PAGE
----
The 5 Dimensions of Social Proof On Ecommerce Sites

Social proof, in the context of e-marketing, is the communication that your business or products are liked by real people – not just puffed up by manufacturer descriptions or clever quips from your marketing and sales departments.

Social proof is effective because today’s post-modern, Internet savvy consumer is tired of swallowing marketing dung, and increasingly depends on the wisdom of the crowds and the power of the search engine to size up products and brands before buying.

The 5 Dimensions of Social Proof on Ecommerce Sites

  • Lots of people like this / us.
  • Someone important likes this / us.
  • People like you like this / us.
  • Your friends like this / us.
  • You like this / us.

Lots of people like this / us.

Showing off blog or email subscribers, Twitter followers, Facebook fans or other sign of “social cred” helps any website’s reputation. Youtube recently ran this banner, claiming 1 billion subscribers:

Remind you of another brand? (Photo credit)

The ecommerce equivalent to the big McD’s sign is the Facebook “Like” button. For example, PC Tools incorporates both Facebook Like and industry mag reviews on its product page:

The pro is it’s easy to add one to any web page. The con? No one’s impressed unless the number is relatively high.

Someone important likes this / us.

There’s nothing like an endorsement from a celebrity or industry expert. For example, Rampage shows off its item featured in O Magazine:

Etsy artisan Kat Swank boasts her handmade headdress was worn by Courtney Love on the cover of Spin Magazine:

Celeb plugs are not easy to get – they require money, a PR team on steroids, a fantastic product or sheer luck. For the rest of us, consider leveraging any rewards or industry recognition you’ve received.

PC Tools shows off its many industry awards:

Because endorsements are not easy to get, they can make powerful and persuasive value propositions for your brand or product.

People like you like this / us.

Product recommendations labeled “Customers who viewed X also viewed Y” or “Customers who viewed X ultimately bought Y” are fairly common. Because they’re “crowd sourced” rather than picked by a merchandising team, they may be trusted more or pique more interest. (However, this doesn’t mean they are better suggestions).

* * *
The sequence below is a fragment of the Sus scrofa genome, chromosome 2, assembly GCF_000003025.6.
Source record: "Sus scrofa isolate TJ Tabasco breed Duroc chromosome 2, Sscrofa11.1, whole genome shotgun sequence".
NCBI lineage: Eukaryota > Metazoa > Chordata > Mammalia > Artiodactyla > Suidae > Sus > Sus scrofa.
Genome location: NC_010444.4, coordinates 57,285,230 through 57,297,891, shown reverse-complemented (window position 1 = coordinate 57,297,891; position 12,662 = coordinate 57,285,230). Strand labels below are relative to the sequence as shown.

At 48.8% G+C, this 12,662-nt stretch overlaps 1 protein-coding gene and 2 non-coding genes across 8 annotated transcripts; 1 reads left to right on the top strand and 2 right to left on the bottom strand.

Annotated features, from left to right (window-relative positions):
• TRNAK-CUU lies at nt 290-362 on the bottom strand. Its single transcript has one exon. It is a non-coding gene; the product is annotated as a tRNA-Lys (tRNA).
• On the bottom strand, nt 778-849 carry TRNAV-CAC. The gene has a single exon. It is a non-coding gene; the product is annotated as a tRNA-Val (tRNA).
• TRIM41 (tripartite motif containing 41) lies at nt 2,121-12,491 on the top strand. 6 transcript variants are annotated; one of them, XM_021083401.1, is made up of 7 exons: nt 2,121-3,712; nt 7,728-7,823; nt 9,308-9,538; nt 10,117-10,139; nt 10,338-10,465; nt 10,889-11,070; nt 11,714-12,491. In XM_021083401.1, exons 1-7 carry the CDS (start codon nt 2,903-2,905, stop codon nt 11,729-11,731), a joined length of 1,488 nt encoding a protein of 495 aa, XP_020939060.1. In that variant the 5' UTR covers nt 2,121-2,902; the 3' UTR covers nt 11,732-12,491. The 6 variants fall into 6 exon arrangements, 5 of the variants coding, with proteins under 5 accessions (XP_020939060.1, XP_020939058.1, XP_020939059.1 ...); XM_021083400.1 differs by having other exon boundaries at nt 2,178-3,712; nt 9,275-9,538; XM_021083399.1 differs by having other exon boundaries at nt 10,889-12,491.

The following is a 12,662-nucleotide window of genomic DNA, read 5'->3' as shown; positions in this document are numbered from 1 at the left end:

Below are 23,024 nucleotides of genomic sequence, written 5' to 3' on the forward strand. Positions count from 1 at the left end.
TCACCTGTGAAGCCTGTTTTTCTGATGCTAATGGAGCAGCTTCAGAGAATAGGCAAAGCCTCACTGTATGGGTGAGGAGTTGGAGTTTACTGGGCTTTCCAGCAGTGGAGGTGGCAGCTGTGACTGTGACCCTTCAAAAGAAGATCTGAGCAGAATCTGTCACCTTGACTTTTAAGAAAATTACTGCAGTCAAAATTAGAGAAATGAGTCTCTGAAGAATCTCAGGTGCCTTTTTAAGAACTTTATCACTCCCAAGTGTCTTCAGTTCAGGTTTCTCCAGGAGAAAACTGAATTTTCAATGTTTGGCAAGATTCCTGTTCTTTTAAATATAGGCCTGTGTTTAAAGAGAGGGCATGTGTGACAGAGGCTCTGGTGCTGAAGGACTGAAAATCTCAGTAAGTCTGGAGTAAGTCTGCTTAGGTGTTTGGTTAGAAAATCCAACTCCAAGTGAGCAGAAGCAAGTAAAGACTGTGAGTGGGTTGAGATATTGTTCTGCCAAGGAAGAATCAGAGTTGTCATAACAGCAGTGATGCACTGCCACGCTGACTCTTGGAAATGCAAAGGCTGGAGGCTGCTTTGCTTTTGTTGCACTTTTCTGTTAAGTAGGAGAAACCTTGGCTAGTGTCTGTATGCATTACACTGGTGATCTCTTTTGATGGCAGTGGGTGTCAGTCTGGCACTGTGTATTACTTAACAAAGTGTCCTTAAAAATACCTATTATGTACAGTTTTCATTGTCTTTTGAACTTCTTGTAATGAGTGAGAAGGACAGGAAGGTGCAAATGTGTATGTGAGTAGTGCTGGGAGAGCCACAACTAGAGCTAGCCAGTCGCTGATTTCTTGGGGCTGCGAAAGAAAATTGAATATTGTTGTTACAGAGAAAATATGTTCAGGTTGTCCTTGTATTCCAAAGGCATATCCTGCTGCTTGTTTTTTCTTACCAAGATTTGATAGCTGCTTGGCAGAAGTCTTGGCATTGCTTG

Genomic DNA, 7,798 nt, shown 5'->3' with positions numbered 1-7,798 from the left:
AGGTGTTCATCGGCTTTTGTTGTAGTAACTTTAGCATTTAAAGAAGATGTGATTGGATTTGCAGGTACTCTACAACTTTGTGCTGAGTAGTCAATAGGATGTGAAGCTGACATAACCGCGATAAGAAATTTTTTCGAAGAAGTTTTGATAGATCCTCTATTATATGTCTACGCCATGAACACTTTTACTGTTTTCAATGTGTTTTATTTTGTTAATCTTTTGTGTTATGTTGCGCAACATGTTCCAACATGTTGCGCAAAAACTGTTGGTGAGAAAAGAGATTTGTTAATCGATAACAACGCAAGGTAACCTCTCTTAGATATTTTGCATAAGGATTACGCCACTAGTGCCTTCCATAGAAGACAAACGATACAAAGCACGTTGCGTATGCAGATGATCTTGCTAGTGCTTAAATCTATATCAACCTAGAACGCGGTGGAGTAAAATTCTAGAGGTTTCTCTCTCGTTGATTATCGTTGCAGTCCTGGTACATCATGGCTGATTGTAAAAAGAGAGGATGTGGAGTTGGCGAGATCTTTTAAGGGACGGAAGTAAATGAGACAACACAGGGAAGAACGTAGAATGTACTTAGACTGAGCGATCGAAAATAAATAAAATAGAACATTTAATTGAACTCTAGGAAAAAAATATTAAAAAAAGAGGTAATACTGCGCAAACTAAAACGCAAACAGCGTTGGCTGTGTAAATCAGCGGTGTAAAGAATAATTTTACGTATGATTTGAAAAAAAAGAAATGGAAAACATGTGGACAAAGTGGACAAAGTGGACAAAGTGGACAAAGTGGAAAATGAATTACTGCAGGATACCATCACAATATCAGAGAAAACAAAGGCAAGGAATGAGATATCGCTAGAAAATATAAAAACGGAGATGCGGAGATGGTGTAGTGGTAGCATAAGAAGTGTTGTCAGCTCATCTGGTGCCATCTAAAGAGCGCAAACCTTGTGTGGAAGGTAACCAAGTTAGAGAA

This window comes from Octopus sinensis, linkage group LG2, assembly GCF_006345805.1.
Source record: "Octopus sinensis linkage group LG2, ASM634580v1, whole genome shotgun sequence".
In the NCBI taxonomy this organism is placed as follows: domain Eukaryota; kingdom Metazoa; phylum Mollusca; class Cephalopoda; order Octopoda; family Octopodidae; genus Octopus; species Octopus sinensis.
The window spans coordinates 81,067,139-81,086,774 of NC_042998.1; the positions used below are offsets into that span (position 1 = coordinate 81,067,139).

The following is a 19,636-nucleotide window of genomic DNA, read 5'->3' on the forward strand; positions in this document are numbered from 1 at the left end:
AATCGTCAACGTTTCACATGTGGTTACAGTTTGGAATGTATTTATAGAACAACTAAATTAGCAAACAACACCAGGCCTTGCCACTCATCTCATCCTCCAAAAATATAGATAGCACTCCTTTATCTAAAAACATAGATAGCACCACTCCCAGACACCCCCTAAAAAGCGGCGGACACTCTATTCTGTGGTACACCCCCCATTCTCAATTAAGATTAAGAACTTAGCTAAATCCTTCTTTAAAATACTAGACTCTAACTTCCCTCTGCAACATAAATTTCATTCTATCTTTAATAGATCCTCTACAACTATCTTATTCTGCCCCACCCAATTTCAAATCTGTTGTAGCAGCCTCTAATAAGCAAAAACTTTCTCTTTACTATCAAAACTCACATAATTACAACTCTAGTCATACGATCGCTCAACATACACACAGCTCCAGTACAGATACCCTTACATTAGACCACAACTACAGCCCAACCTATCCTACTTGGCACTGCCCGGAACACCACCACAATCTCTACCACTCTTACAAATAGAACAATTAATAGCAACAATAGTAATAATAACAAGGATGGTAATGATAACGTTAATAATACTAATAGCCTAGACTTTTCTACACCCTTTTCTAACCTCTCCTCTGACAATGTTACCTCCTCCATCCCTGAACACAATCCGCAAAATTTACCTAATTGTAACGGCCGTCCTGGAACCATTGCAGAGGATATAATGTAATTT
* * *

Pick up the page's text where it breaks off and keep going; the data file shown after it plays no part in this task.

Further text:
Advanced personalization tools can integrate known demographic information, purchase history or profile data to match recommendations based on similar customer behavior.

Moosejaw allows you to filter product reviews to those submitted by customers of your age group, gender or experience level.

Backcountry has built a unique feature into its category pages – “Bubblelicious.” Shoppers can see instant updates when an item has been added to cart or purchased.

Though someone may not buy an item just because someone else has just snapped it up, it does give the appearance of activity on the site. In traditional retail, the busier a store is, the more people it will attract. When I worked in a shoe store, we were told to “make a mess” when the store was “dead” to give the appearance that something was happening in the store. Otherwise, people will look in and walk right by. It works. Bubblelicious gives the sense that Backcountry is an active site that many other people are shopping right now – which may have the same effect.

Backcountry also provides customers the opportunity to create their own “Field Test” stories, along with a list of gear used on their excursions. (Great idea for SEO, too!)

Your friends like this / us.

If any of your Facebook friends “Like” Get Elastic, you’ll see their mugs in our Facebook widget:

Here’s an example from a product page:

These widgets enable “passive word-of-mouth.” People no longer have to actually speak to their friends to evangelize products and brands. The widgets will do that for them, and at the very right time!

Likes appearing in a Facebook feed or Tweets in a Twitter stream also lend some social cred. Even Google incorporates tweets from friends (and even friends of friends) in search results. Making it easy for visitors to Like and Tweet with one click boosts your visibility.

Don’t forget email sharing. SWYN (share with your network) and FTAF (forward to a friend) buttons are quite common practice. According to Responsys, 56% of retailers now include at least one of the above in their email campaigns, with FTAF more common – though SWYN has greater potential reach.

You like this / us.

Some ecommerce sites recognize returning visitors and display items viewed in previous sessions on the home page:

Other ways to remind customers they “like” (or atleast showed an interest in) products on your site are wishlists, carts with saved contents, personalized merchandising zones (think Amazon’s “You Might Like” sections) and “email me when item back in stock” or “email me before this item sells out” reminders:

Does your site “need more proof?” Some of these tactics are simple to employ. Facebook plugins are fairly simple to add – and free. Some are more challenging – like getting a celebrity endorsement. But having a social proof strategy could help you raise your profile and win trust of customers. Make it a New Year’s resolution to raise your social credit!


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